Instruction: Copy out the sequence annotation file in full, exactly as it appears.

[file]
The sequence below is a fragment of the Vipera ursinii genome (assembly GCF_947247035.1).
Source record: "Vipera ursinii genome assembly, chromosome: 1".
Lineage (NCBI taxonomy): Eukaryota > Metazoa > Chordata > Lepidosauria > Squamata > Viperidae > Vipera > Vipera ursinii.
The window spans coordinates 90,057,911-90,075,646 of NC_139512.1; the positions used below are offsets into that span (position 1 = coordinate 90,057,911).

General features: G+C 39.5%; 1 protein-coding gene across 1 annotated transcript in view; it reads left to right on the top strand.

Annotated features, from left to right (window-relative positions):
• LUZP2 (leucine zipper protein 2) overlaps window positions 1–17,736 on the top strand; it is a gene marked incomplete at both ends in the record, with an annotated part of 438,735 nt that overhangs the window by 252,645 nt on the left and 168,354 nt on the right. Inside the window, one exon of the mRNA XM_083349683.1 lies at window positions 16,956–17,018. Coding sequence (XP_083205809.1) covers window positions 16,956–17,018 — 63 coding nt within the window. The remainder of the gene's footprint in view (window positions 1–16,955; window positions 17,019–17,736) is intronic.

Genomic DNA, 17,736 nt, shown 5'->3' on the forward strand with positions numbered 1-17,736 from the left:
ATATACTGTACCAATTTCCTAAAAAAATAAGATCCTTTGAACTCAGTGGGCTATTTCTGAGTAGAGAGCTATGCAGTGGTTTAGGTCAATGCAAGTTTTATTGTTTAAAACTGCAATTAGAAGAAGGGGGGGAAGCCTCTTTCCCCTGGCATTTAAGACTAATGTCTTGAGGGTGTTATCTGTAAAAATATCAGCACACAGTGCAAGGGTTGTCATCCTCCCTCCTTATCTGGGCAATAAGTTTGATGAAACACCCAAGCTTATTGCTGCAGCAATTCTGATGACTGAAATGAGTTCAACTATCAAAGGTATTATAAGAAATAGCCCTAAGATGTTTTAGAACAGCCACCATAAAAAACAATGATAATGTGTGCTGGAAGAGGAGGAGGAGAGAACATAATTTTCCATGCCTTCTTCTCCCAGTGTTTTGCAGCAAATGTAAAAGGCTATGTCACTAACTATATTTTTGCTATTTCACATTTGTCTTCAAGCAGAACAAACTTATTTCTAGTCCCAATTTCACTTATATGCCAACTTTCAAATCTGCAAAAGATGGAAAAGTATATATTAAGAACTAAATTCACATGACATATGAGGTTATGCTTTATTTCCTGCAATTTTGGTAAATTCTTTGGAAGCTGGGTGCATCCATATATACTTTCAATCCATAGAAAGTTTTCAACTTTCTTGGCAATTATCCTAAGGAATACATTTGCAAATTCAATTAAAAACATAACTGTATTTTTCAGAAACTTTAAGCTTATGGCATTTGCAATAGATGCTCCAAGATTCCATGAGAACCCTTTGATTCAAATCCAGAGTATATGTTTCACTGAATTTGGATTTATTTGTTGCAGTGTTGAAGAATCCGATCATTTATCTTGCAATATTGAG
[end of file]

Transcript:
The sequence below is a fragment of the Vipera ursinii genome (assembly GCF_947247035.1).
Source record: "Vipera ursinii genome assembly, chromosome: 1".
Lineage (NCBI taxonomy): Eukaryota > Metazoa > Chordata > Lepidosauria > Squamata > Viperidae > Vipera > Vipera ursinii.
The window spans coordinates 90,057,911-90,075,646 of NC_139512.1; the positions used below are offsets into that span (position 1 = coordinate 90,057,911).

General features: G+C 39.5%; 1 protein-coding gene across 1 annotated transcript in view; it reads left to right on the top strand.

Annotated features, from left to right (window-relative positions):
• LUZP2 (leucine zipper protein 2) overlaps window positions 1–17,736 on the top strand; it is a gene marked incomplete at both ends in the record, with an annotated part of 438,735 nt that overhangs the window by 252,645 nt on the left and 168,354 nt on the right. Inside the window, one exon of the mRNA XM_083349683.1 lies at window positions 16,956–17,018. Coding sequence (XP_083205809.1) covers window positions 16,956–17,018 — 63 coding nt within the window. The remainder of the gene's footprint in view (window positions 1–16,955; window positions 17,019–17,736) is intronic.

Genomic DNA, 17,736 nt, shown 5'->3' on the forward strand with positions numbered 1-17,736 from the left:
ATATACTGTACCAATTTCCTAAAAAAATAAGATCCTTTGAACTCAGTGGGCTATTTCTGAGTAGAGAGCTATGCAGTGGTTTAGGTCAATGCAAGTTTTATTGTTTAAAACTGCAATTAGAAGAAGGGGGGGAAGCCTCTTTCCCCTGGCATTTAAGACTAATGTCTTGAGGGTGTTATCTGTAAAAATATCAGCACACAGTGCAAGGGTTGTCATCCTCCCTCCTTATCTGGGCAATAAGTTTGATGAAACACCCAAGCTTATTGCTGCAGCAATTCTGATGACTGAAATGAGTTCAACTATCAAAGGTATTATAAGAAATAGCCCTAAGATGTTTTAGAACAGCCACCATAAAAAACAATGATAATGTGTGCTGGAAGAGGAGGAGGAGAGAACATAATTTTCCATGCCTTCTTCTCCCAGTGTTTTGCAGCAAATGTAAAAGGCTATGTCACTAACTATATTTTTGCTATTTCACATTTGTCTTCAAGCAGAACAAACTTATTTCTAGTCCCAATTTCACTTATATGCCAACTTTCAAATCTGCAAAAGATGGAAAAGTATATATTAAGAACTAAATTCACATGACATATGAGGTTATGCTTTATTTCCTGCAATTTTGGTAAATTCTTTGGAAGCTGGGTGCATCCATATATACTTTCAATCCATAGAAAGTTTTCAACTTTCTTGGCAATTATCCTAAGGAATACATTTGCAAATTCAATTAAAAACATAACTGTATTTTTCAGAAACTTTAAGCTTATGGCATTTGCAATAGATGCTCCAAGATTCCATGAGAACCCTTTGATTCAAATCCAGAGTATATGTTTCACTGAATTTGGATTTATTTGTTGCAGTGTTGAAGAATCCGATCATTTATCTTGCAATATTGAG